Abigail Addison27 April 2017

Silent Signal: Exploring Visionary Science through Experimental Animation

Films

Our bodies perform a soundless internal dialogue between cells using the universal cypher of genetics. These signals are fundamental to how our bodies operate and how they adapt to fight disease.

Silent Signal comprises:

Devised and produced by Animate Projects in collaboration with scientist Bentley Crudgington, and supported by a Wellcome Trust Large Arts Award and the Garfield Weston Foundation.

Interview with founder Abigail Addision conducted by Alexis Gambis, Executive Director of Imagine Science Films

What is the Silent Signal Project?

Silent Signal is a collection of animated artworks that together explore the science of genetics, cell biology, immunology and epidemiology, and the signals that enable our bodies to operate and to adapt to fight disease.

Silent Signal takes the viewer on a journey: starting at the microcosm of the infection fighting internal landscapes of our cells, through the personal experiences and opinions of individuals and scientists, to the application of the research in the wider world of infectious disease modelling and genome code sequencing.

AfterGlow by boredomresearch, in collaboration with Dr Paddy Brock (University of Glasgow)

The works raise questions about what our genetic code is, how our immune system functions, how disease is spread, and what the future applications and impact of the research into these areas might be for us all.

Each work is the result of a close collaboration between an artist and a scientist, exploring the similarities and differences in the way they work and the technologies they each use. Each work involved dialogue between the artist and scientist throughout the process, to ensure that the research was presented in a way that the scientist was comfortable with, but without compromising the creative ambitions of the artist.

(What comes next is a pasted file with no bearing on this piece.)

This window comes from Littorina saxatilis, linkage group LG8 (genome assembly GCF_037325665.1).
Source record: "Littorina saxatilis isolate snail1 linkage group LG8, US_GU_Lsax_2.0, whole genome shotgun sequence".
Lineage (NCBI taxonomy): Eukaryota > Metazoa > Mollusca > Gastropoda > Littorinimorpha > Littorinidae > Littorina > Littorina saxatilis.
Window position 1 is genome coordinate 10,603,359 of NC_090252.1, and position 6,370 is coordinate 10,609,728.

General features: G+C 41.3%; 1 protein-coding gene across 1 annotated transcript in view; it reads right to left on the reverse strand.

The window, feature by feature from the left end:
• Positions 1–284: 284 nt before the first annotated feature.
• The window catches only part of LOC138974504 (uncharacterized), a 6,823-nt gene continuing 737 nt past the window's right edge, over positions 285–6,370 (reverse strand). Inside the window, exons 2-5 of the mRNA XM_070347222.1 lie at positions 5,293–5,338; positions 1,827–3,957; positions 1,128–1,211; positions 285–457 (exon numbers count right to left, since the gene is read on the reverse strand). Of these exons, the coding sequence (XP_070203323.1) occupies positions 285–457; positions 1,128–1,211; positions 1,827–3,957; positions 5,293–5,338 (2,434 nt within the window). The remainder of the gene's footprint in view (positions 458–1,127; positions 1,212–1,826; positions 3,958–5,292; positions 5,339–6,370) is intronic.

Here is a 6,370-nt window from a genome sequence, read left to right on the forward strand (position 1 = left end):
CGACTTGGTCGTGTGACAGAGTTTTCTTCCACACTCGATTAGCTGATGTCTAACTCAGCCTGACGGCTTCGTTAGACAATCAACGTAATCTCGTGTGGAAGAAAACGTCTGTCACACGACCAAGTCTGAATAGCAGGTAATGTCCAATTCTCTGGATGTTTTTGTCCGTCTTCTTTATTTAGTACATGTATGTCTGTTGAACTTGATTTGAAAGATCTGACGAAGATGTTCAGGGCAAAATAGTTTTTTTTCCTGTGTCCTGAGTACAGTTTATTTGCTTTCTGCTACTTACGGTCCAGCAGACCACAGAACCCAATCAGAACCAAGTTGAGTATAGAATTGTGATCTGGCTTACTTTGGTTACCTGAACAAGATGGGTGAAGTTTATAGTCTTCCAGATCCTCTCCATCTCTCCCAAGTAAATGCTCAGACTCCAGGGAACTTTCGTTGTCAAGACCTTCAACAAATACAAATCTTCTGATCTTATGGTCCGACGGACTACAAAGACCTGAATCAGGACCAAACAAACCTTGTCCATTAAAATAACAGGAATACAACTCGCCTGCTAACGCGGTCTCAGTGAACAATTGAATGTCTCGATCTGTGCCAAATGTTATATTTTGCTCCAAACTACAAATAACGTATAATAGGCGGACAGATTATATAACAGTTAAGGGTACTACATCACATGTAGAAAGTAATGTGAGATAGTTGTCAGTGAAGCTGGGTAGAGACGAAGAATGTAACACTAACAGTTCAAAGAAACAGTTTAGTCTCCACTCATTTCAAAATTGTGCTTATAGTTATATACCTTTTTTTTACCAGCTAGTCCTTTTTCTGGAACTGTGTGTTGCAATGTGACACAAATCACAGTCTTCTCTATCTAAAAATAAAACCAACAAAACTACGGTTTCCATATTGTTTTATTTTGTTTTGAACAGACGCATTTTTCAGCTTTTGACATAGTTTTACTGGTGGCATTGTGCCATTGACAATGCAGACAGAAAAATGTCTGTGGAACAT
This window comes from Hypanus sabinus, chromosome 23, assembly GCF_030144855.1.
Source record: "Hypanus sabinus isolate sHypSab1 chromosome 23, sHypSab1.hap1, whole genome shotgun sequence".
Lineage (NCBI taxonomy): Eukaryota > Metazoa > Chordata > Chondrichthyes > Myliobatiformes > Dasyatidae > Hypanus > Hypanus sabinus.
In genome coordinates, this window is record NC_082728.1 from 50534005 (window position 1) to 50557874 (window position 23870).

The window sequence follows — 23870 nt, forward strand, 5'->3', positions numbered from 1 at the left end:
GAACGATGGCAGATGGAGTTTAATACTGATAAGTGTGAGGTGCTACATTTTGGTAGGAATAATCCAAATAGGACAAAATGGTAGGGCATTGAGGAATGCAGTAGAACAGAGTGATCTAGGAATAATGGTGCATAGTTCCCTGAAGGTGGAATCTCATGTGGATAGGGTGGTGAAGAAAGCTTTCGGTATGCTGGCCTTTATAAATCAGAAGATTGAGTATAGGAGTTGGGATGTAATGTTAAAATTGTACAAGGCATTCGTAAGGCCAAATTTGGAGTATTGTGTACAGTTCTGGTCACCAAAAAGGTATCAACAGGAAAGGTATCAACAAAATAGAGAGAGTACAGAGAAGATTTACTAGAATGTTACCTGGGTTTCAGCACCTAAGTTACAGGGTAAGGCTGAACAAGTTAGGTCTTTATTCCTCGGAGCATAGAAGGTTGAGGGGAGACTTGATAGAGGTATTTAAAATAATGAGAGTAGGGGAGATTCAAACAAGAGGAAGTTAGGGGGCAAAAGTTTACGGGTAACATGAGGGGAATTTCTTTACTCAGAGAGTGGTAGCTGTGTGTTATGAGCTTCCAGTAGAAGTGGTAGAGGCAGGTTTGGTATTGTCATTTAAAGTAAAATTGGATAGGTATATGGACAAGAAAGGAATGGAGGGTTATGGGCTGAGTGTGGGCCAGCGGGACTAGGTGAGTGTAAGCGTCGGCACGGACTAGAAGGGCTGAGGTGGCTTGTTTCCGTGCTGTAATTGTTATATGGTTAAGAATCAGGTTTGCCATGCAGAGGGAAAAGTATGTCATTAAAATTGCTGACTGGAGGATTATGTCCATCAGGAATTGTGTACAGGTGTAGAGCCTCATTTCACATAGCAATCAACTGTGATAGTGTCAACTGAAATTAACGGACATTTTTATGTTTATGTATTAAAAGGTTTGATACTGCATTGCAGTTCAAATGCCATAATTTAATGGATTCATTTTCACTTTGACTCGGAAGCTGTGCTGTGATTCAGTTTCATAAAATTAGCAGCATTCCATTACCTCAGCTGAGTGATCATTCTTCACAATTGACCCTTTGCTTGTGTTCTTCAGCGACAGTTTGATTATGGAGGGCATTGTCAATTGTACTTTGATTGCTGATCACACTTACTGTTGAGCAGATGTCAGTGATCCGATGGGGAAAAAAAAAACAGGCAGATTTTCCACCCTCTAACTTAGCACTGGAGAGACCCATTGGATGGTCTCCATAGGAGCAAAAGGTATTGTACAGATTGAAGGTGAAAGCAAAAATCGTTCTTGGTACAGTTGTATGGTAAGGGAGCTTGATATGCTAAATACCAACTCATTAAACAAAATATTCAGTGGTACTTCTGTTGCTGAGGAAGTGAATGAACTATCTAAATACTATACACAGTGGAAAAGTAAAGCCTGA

These works are artistic, aesthetic, abstracting – rather than visualising, illustrating or interpreting the science, they seek to bring a different perspective, to draw the viewer in and to leave the viewer with questions for further contemplation.

Sleepless by Ellie Land, in collaboration with Professor Peter Oliver (University of Oxford)

Through the process of making Silent Signal it has been a joy to be involved in conversations between artists and scientists, particularly in group meet ups where the collaborators have been able to feedback, to challenge, and to offer advice to one another.

We were very fortunate that the scientists that all chose to apply to be part of this project all fully embraced it and have been very generous with their time, willing to talk extensively about their work, and keen to be involved in the creative aspects – assisting with scripts, taking part in performances and even in one case making the music - Professor Oliver created the soundtrack to Sleepless.

At silentsignal.org there is background material on each project and the science it engages with, and also a resource that examines the ethical and societal context of the science.

Battle of Blister by Genetic Moo, in collaboration with Dr Neil Dufton (Imperial College London)

How did this project come to being?